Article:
This is the one chapter you should never need to read, but don't stop now, this is the last chapter.
In two years we haven't found a lot of problems with calipers or rotors. As long as you pay attention to the placement of any washers when you remove and reinstall the caliper in order to bleed it, the original factory alignment should stay intact. If, for some reason, you lose this adjustment, the mounting bracket has slots on the chainstay side that allow you to change the angle of the caliper relative to the rotor and ovalized holes on the caliper side that allow you to move the caliper closer to or further from the axle.
If the caliper itself rubs the rotor, loosen the 5 mm horizontal mounting bolts and move the caliper forward until it misses by the thickness of a fingernail.
If the caliper gets cocked sideways, simply loosen the 4 mm vertical mounting bolts, apply the brake (which will align the caliper) and then, without releasing the lever, tighten the bolts. You’ll need a friend to help you with this.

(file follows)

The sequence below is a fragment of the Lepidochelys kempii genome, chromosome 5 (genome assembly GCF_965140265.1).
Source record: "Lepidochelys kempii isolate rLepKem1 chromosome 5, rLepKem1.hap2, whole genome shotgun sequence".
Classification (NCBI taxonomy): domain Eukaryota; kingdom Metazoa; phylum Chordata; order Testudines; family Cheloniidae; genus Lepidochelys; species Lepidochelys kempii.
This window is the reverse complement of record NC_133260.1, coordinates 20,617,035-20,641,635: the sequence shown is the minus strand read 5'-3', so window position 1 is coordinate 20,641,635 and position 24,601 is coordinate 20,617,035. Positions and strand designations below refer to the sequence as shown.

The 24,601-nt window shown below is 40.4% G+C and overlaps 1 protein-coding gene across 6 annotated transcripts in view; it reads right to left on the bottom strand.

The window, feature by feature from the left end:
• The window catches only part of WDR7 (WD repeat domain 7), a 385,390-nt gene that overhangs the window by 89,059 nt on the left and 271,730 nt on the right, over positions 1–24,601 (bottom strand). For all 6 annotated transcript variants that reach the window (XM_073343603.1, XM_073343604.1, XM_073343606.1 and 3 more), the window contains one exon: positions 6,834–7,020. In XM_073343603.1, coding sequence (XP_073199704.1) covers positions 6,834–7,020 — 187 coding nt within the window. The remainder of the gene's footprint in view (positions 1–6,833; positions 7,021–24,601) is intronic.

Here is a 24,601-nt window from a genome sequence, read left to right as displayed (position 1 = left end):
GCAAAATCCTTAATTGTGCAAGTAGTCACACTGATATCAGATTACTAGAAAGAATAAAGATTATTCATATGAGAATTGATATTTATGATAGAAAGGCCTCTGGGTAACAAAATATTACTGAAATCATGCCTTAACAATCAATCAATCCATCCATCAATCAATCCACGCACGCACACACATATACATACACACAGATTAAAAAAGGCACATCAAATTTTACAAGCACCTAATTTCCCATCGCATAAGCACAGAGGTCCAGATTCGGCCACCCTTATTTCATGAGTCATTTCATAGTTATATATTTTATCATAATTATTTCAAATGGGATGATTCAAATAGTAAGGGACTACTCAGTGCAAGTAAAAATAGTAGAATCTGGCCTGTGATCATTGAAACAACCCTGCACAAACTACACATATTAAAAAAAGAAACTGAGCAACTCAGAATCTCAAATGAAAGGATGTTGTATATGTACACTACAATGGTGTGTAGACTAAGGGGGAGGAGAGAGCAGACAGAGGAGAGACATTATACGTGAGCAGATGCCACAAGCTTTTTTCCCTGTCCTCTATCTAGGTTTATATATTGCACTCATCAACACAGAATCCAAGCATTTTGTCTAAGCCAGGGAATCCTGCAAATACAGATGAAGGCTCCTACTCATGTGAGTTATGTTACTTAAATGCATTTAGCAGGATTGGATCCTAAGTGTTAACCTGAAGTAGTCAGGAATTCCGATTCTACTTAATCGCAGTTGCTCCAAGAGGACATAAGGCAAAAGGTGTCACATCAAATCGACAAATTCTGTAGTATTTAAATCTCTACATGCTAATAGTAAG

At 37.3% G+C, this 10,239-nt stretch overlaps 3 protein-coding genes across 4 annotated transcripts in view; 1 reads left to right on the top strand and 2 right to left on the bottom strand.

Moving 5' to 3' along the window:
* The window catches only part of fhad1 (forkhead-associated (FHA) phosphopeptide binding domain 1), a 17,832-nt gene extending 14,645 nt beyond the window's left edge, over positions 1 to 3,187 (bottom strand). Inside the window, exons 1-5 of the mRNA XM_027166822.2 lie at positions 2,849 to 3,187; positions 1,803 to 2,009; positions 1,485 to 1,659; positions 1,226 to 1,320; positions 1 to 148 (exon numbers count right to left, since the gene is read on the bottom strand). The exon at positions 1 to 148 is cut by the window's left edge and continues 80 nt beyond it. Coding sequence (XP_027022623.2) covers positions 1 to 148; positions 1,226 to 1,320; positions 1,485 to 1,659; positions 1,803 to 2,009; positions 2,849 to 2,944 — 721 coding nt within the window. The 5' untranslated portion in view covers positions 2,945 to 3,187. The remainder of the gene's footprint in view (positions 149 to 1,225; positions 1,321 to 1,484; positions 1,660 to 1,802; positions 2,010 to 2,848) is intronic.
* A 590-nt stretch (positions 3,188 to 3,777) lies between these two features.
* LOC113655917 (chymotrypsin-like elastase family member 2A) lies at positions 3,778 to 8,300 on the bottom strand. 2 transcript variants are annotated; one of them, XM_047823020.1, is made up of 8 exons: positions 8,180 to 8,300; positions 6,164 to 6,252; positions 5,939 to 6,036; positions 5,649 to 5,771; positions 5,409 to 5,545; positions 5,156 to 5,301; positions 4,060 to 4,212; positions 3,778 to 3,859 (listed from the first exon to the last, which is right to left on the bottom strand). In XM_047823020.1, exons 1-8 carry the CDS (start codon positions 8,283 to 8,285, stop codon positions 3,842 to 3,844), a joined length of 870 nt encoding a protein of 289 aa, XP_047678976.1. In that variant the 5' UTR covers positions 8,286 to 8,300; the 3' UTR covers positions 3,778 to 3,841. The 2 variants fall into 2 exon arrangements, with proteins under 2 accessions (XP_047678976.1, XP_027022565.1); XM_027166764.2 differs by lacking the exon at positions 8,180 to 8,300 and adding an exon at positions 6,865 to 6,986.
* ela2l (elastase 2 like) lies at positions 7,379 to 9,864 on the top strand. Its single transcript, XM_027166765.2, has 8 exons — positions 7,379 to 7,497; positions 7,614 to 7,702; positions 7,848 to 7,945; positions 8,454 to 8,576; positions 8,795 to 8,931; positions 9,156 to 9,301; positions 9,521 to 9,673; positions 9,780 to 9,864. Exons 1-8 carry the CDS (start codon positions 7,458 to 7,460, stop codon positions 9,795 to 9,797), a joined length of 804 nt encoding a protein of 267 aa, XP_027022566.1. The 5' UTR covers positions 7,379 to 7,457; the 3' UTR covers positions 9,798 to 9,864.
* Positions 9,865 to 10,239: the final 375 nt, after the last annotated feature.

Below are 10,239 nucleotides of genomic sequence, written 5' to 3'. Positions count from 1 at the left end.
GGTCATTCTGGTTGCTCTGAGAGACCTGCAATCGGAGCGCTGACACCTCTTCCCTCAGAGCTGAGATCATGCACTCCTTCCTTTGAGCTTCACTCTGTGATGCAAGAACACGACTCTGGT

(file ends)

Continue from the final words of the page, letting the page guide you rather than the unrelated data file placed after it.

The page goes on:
If the rotor itself is not running true, re-torque the 4-6 rotor attachment bolts. If this doesn’t solve the problem, gently massage the rotor by hand. Often, during expansion and contraction the rotor will get hung up on the rivets and will “click" back into position when you massage it with light pressure. If, through an accident, the rotor becomes bent, heavy-duty hand massage may save you from having to buy a replacement. In our experience, a nearly straight rotor becomes straighter with use.
Broken rivets, thankfully rare, can be replaced at the factory.
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